Climate change in Asia and the Pacific. What’s at stake?

November 28, 2019

©UNDP/Azza Aishath

Asia-Pacific is the most disaster-prone region in the world. With extensive coastlines, low-lying territories, and many small island states, its geography makes it highly susceptible to rising sea levels and weather extremes.

Heat waves, floods, and droughts affect every aspect of life, from nutrition and health, to safety and income.

Unlike developed countries, many nations in Asia and the Pacific cope with the effects of climate change while at the same time trying to raise living standards.

While Asia-Pacific’s poorer communities contribute the least to greenhouse gas emissions, they are the ones feeling the consequences of climate change the most. Unpredictable weather patterns can lead to failing crops, spiking food prices, and spreading diseases that threaten to wipe out decades of development gains.

How does climate change affect Asia and the Pacific and its people?

Rising seas

A two metre sea level rise could displace over 180 million people, mostly across Asia. ©UNDP Bangladesh/GMB Akash

Everyone has heard about sea level rise in the context of climate change; warmer temperatures lead to thermal expansion of water, melting glaciers and disappearing ice sheets causing the average sea level to rise.

Why is that a problem? Scientists predict that by the end of this century the sea level could rise by 65cm (2.1ft). Given Asia-Pacific’s topography, this poses an existential threat to many countries in the region.

A two metre sea level rise could displace over 180 million people, mostly across Asia. In Bangladesh, around 18 million people living in coastal areas will lose their homes if the sea level rises by one metre. Indonesia is already planning to move its heavily populated capital Jakarta, to Borneo to protect its residents from dangerous flooding.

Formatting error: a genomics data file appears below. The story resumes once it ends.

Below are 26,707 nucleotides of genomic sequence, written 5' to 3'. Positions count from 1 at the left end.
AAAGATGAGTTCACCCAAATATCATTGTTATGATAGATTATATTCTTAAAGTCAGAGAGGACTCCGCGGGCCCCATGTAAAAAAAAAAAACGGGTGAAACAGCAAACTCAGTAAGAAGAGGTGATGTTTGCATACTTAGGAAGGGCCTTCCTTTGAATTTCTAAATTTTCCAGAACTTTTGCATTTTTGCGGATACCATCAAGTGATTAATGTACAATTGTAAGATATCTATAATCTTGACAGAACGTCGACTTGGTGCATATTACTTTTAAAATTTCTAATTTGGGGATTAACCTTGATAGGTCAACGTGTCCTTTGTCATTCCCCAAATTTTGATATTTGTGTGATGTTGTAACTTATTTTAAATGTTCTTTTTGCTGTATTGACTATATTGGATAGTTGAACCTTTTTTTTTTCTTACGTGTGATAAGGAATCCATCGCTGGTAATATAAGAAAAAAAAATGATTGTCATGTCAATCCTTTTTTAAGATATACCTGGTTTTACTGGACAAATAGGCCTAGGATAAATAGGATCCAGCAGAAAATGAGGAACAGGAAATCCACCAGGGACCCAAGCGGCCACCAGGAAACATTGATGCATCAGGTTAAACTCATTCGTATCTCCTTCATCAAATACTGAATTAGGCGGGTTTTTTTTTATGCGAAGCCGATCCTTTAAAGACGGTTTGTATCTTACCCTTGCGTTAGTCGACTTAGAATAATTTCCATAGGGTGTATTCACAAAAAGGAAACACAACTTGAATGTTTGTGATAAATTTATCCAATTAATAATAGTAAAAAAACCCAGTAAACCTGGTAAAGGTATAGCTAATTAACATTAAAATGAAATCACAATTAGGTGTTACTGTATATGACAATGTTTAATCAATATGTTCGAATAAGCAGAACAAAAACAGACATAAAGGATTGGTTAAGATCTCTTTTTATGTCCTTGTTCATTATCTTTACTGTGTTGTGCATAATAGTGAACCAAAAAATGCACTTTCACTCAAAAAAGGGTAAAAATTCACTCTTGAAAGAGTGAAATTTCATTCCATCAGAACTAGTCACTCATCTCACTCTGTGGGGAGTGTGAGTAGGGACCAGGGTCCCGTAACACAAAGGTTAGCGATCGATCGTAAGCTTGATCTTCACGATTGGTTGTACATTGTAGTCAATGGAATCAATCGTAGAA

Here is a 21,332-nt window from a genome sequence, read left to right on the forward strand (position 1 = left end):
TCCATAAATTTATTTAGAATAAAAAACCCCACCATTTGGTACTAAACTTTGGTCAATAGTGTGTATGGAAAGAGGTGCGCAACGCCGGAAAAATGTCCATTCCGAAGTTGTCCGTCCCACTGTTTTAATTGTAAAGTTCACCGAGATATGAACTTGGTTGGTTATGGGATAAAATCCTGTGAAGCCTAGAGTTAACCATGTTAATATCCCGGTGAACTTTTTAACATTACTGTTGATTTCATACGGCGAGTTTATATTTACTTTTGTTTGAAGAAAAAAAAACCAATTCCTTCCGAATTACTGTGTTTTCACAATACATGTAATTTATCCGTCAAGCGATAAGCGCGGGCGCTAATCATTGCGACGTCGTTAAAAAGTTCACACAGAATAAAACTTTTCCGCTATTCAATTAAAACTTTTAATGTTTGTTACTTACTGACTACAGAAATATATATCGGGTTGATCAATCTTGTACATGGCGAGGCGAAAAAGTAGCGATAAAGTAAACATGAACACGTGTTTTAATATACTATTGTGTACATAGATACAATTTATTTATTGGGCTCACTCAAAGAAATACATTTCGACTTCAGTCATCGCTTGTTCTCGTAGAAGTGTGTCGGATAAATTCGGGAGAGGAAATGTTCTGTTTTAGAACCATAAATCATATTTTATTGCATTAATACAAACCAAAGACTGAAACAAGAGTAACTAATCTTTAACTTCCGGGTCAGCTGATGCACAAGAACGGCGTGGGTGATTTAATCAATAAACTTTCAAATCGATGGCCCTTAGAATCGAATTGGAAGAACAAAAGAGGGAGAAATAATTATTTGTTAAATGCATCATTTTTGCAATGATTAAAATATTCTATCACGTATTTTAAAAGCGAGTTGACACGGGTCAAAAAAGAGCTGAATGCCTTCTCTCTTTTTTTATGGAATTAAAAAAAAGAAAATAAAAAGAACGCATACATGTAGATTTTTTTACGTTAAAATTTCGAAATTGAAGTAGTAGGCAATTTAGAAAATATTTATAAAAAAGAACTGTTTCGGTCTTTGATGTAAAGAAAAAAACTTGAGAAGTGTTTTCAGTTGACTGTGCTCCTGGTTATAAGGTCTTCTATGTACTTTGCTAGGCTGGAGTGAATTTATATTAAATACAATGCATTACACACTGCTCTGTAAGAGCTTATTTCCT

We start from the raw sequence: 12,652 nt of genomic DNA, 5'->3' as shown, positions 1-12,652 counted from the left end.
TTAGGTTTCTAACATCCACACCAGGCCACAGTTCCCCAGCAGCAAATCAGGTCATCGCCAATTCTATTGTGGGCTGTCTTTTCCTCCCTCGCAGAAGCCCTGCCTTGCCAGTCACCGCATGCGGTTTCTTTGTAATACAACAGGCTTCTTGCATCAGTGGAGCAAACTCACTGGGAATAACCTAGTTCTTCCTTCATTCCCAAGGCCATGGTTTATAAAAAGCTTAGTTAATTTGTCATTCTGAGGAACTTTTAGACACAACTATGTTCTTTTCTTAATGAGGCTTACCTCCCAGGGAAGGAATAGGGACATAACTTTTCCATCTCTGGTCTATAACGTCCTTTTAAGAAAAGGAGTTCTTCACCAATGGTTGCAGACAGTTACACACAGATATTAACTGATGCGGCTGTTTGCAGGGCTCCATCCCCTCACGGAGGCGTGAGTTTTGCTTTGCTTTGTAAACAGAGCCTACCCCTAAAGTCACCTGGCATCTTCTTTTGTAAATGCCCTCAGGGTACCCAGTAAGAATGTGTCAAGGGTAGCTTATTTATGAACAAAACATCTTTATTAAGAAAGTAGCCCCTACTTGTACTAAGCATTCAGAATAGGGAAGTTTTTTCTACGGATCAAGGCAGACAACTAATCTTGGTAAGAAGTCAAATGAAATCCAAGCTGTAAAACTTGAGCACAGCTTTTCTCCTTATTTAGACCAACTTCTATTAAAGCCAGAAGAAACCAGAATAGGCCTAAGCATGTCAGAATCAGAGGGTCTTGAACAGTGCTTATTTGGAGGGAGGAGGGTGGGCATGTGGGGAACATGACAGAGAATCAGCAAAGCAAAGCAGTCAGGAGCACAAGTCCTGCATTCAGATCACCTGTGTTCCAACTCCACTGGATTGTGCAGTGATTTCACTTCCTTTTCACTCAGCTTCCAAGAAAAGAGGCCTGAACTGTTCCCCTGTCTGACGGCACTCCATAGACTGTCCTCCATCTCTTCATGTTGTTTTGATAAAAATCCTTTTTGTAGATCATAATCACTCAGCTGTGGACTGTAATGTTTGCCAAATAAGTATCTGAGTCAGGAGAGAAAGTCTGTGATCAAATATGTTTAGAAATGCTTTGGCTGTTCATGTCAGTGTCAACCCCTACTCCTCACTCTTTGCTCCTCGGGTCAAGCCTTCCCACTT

Adapting to rising seas is a key challenge for Asia-Pacific. Restoring mangrovesprotecting coral reefs, and mapping areas at risk from flooding are among the measures helping to protect the most vulnerable people. Saving lives in the long-run, however, will require limiting global temperatures to 1.5°C above what they were when the industrial era began.

More frequent floods, storms, and landslides

©UNDP/Azza Aishath

Half of Asia’s population, about 2.4 billion people, live in low-lying coastal areas. Rising seas threaten to intensify floods and storms and degrade land through increased salination. On average, 43,000 people in Asia-Pacific are killed in storms, floods, and landslides each year.

This year, Sri Lanka, Myanmar, and Nepal experienced deadly floods and landslides. Vietnam and India have been severely hit by tropical storms. These erratic weather patterns not only take lives but also displace people, destroy infrastructure, contaminate fresh water, crush ecosystems, and wipe out agricultural land.

As millions of people across Asia and the Pacific depend on natural resources for food and income, the damage caused is enormous. It is estimated that disasters cost the region around US$ 675 billion every year.